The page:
As I suspect that everyone that reads these pages is aware, I rarely see eye to eye with Wisconsin Governor Scott Walker. With that caveat, attached is a link to an article called to my attention by a very close friend (who is not a resident of Wisconsin). The piece describes how the Foxconn initiative has evolved since first advocated by Mr. Walker through and since its enactment into law by his signature just under a year ago.
I am more than a little puzzled by the discrepancy between the respective margins that I’ve seen polling organizations recently report in the races for the Wisconsin U.S. Senate seat and the Wisconsin Governorship. I understand that pollsters are currently finding that Democratic Sen. Tammy Baldwin leads her opponent, Republican State Senator Leah Vukmir, by perhaps as many as 15 points, while Republican Governor Scott Walker is indicated to be trailing his opponent, Democratic Wisconsin State Superintendent of Public Instruction Tony Evers, by only a few points – either at or within the margin of error.
While incumbency has always been a distinct advantage in American electoral politics, in the hyper-partisan, polarized environment currently existing both within the country and the State of Wisconsin, it’s hard for me to believe (as one seemingly should, if the polls are to be credited) that up to ten percent of the Wisconsin electorate will split their tickets to retain both Sen. Baldwin and Gov. Walker.
Although voter sentiment could swing heavily one way or the other in the ten days remaining before Election Day – those with longer memories will recall that the Carter-Reagan Presidential race was razor-thin until the electorate split heavily for then-Candidate Reagan in the weekend before the 1980 Election Day – it seems to me that the reported narrow margin between Gov. Walker and Superintendent Evers is closer to the existing state of our Wisconsin political climate than the wide margin reported to exist between Sen. Baldwin and State Sen. Vukmir. I wouldn’t be a bit surprised to see both races decided (either way) by fairly narrow margins.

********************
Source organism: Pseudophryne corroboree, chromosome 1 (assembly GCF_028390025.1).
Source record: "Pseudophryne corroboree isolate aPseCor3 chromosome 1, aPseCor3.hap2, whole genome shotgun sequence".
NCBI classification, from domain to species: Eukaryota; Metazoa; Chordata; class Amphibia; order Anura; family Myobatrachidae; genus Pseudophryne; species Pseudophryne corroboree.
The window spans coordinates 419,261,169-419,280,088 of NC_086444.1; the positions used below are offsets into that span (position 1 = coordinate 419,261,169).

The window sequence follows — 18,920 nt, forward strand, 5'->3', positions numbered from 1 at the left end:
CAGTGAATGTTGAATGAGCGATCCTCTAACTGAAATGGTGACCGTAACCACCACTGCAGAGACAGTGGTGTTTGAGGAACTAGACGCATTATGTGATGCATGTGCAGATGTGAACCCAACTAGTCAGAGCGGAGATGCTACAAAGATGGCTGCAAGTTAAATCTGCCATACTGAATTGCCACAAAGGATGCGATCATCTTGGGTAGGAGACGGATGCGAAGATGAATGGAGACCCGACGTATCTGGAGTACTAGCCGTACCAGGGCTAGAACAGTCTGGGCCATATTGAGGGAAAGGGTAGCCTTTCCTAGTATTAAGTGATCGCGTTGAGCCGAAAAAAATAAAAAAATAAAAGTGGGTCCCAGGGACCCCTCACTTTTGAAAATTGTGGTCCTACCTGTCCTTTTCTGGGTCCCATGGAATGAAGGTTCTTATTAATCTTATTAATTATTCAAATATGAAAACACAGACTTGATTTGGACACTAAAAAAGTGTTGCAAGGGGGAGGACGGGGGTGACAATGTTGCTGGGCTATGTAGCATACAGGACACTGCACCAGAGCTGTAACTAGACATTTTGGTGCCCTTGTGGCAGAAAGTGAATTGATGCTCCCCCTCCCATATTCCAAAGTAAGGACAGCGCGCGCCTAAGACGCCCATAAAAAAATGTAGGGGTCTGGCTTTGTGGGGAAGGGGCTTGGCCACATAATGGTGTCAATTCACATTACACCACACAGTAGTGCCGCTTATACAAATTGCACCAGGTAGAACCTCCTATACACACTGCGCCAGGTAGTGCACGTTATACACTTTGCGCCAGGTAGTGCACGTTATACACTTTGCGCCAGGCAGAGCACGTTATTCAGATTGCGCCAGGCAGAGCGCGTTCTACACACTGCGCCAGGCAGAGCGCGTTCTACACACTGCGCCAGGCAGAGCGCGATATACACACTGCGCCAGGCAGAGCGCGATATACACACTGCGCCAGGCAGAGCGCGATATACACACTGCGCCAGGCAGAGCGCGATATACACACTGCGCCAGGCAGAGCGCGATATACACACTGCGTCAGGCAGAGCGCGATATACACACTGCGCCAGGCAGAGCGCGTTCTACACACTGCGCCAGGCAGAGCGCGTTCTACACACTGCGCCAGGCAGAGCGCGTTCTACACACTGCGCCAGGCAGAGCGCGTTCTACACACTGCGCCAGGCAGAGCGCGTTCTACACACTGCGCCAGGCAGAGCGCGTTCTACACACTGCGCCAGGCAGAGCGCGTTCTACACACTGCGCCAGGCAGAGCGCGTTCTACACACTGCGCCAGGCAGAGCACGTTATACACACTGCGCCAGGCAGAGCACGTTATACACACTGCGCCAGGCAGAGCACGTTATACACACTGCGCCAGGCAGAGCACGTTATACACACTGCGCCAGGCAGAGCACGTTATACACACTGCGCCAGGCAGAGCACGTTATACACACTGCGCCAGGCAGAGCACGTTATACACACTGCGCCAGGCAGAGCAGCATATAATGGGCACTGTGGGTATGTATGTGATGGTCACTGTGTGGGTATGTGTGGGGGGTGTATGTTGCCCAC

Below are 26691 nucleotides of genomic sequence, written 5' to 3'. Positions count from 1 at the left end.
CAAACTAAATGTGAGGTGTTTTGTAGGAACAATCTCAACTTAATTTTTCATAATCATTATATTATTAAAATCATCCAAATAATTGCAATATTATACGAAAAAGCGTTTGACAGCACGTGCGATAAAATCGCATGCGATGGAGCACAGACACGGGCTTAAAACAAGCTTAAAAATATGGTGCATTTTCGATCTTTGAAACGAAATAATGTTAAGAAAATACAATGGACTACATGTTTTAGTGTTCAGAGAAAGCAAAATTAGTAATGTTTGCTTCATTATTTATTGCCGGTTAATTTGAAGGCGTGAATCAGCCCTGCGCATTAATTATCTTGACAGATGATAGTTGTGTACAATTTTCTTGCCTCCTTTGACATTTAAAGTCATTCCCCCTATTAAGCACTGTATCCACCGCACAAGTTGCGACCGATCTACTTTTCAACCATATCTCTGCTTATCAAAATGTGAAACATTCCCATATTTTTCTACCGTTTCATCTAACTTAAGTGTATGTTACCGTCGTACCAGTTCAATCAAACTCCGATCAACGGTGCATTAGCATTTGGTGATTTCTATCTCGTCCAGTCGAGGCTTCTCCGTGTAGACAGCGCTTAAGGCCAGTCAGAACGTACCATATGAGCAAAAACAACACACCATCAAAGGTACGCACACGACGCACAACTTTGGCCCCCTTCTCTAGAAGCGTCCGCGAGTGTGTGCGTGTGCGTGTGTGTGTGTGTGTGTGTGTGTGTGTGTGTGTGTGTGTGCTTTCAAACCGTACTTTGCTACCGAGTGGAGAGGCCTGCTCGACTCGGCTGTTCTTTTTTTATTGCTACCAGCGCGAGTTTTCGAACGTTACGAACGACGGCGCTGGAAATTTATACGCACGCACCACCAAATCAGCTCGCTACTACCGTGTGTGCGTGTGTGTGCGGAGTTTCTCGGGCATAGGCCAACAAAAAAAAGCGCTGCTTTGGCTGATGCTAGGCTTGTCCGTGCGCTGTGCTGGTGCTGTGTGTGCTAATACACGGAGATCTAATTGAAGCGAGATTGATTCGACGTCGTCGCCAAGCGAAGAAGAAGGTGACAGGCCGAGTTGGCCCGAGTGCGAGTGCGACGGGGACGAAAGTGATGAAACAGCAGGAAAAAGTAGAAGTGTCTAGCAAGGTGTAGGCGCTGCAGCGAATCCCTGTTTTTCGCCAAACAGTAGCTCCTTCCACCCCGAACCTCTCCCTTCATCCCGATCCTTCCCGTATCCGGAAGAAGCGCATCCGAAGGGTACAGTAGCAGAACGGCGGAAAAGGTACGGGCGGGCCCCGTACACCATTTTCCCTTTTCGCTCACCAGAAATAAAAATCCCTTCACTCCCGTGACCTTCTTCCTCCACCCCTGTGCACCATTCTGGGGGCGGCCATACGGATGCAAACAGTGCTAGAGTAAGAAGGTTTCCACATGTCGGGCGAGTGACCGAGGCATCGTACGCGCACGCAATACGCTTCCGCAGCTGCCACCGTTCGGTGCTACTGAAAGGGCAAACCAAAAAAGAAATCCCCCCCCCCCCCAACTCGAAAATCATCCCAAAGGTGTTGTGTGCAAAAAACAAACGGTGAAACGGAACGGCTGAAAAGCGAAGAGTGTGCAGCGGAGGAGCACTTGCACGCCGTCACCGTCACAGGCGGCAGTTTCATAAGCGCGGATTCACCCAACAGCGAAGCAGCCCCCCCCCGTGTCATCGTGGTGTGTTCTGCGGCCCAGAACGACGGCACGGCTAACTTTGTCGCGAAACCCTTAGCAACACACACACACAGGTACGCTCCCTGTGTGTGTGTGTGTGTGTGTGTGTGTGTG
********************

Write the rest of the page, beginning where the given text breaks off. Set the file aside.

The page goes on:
The latest Wisconsin Retirement System newsletter reports that a recent Harvard University report on a stress test analysis of the largest public pension plans in 10 states cited Wisconsin as an example of how “strong funding policies can help to ensure that the public pension systems are sustainable and secure.” The WRS’ strong financial standing is a source of comfort for all those that receive pension benefits through it; its effective management, sound investment approaches and performance, and benefits formulae will hopefully continue to escape any effort by the Governor to try to “improve” it. [Perhaps he’ll be wise enough to stay away from the plan in order avoid having the hijinks that he has visited on so many other parts of Wisconsin government adversely affect his own pension ;)].